Alliance for the Separation of School & State
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The Education Liberator, Vol. 2, No. 4, May 1996

How I told my graduate class about separation (and survived!)

by James A. Boyes

Recently, I was given the opportunity to present materials from the Separation of School & State Alliance to my graduate education class. The primary focus of my term paper and oral presentation dealt with the impact of Separation upon American adult and post-secondary education.

After presenting a brief history of American education in order to show that we have not always used government to educate our citizenry, I used free market economics to convey the weaknesses of current egalitarian, government-controlled K-through-12 schooling. Market monopolies ? characterized by poor service, inefficient and bloated budgets, empire building, turf protection, capture by special interests, and resistance to customer input ? provided an excellent basis for explaining the current public schooling system. I could show how, on the other hand, private, homeschooling, and market competition offer a complete antithesis of public learning: quality service, lower costs, and sensitivity to customer input.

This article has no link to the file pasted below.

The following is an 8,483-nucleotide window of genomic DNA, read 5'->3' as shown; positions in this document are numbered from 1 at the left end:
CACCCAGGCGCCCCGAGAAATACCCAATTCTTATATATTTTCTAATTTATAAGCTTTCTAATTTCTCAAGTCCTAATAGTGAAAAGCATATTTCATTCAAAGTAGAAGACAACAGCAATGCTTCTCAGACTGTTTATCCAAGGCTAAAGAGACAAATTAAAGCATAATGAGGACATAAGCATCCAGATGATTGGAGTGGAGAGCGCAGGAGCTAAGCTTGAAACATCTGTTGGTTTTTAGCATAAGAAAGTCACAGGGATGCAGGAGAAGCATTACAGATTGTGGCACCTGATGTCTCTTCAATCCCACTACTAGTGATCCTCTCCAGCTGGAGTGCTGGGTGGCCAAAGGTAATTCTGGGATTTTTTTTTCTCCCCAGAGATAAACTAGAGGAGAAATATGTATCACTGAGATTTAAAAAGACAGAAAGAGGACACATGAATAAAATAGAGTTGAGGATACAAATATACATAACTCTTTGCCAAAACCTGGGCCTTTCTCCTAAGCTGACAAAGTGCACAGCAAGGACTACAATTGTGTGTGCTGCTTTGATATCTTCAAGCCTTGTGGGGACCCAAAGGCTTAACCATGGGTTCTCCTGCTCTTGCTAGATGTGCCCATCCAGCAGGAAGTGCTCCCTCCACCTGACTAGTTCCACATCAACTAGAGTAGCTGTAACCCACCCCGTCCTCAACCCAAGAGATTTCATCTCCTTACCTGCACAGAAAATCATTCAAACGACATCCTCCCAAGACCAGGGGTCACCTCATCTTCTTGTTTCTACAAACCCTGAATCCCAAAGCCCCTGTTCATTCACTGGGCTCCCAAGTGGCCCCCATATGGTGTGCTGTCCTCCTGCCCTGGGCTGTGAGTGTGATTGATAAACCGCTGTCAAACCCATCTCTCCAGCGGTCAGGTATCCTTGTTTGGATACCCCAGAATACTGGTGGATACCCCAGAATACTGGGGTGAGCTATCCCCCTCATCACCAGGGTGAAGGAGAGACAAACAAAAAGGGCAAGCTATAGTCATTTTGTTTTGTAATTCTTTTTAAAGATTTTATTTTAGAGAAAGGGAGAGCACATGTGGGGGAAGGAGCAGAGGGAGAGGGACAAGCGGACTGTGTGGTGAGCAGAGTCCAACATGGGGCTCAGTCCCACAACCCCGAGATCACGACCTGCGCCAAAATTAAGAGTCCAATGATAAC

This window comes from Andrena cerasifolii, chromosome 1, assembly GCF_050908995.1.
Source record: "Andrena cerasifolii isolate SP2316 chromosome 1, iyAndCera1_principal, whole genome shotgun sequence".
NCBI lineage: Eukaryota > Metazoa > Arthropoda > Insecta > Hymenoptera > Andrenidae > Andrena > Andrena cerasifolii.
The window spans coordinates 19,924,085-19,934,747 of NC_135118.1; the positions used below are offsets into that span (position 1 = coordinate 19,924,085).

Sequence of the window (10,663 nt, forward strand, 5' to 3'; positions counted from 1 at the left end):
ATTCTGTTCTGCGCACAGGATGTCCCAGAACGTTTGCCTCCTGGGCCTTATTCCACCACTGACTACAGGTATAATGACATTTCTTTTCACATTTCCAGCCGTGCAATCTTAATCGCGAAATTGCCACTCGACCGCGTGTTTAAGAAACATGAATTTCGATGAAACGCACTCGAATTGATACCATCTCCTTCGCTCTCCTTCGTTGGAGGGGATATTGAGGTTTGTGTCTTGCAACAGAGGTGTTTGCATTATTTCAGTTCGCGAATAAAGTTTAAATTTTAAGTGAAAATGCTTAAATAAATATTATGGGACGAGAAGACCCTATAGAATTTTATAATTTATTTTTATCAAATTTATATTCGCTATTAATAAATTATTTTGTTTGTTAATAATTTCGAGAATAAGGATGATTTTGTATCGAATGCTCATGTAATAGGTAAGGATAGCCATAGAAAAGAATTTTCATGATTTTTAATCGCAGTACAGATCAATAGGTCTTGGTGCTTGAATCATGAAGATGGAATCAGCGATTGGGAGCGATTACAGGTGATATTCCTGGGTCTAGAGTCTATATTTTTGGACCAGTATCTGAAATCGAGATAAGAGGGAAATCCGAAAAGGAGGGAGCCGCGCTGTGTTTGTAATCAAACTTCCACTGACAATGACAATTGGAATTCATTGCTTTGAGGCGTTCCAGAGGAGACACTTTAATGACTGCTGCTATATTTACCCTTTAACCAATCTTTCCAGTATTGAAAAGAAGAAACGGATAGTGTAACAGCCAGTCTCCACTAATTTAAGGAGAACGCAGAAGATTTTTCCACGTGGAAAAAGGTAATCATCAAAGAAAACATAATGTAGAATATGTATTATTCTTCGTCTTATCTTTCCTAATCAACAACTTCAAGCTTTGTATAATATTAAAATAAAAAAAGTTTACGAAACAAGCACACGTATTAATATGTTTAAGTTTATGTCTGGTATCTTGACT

Playing the Separation Alliance's "Sakharovs" tape allowed the class to hear the heartfelt concerns of former practitioners of government schooling, and the need to return this service to the private sector of society. I brought the presentation to a close with the caveat that unless we capture and return education to the people, it will continue to be used to expand government at the expense of personal liberty.

Although the class did not overwhelmingly approve of Separation, my presentation provoked conversation on the topic which otherwise might never have occurred. And, perhaps more important to my interests, I survived!

James A. Boyes, Coupeville, Wash., is an aerospace educator currently completing a master's degree in aeronautical science from Embry-Riddle Aeronautical University. He has organized a forum in his area for parents wanting to investigate education; at least two people have signed the Separation Proclamation and he expects others to follow.

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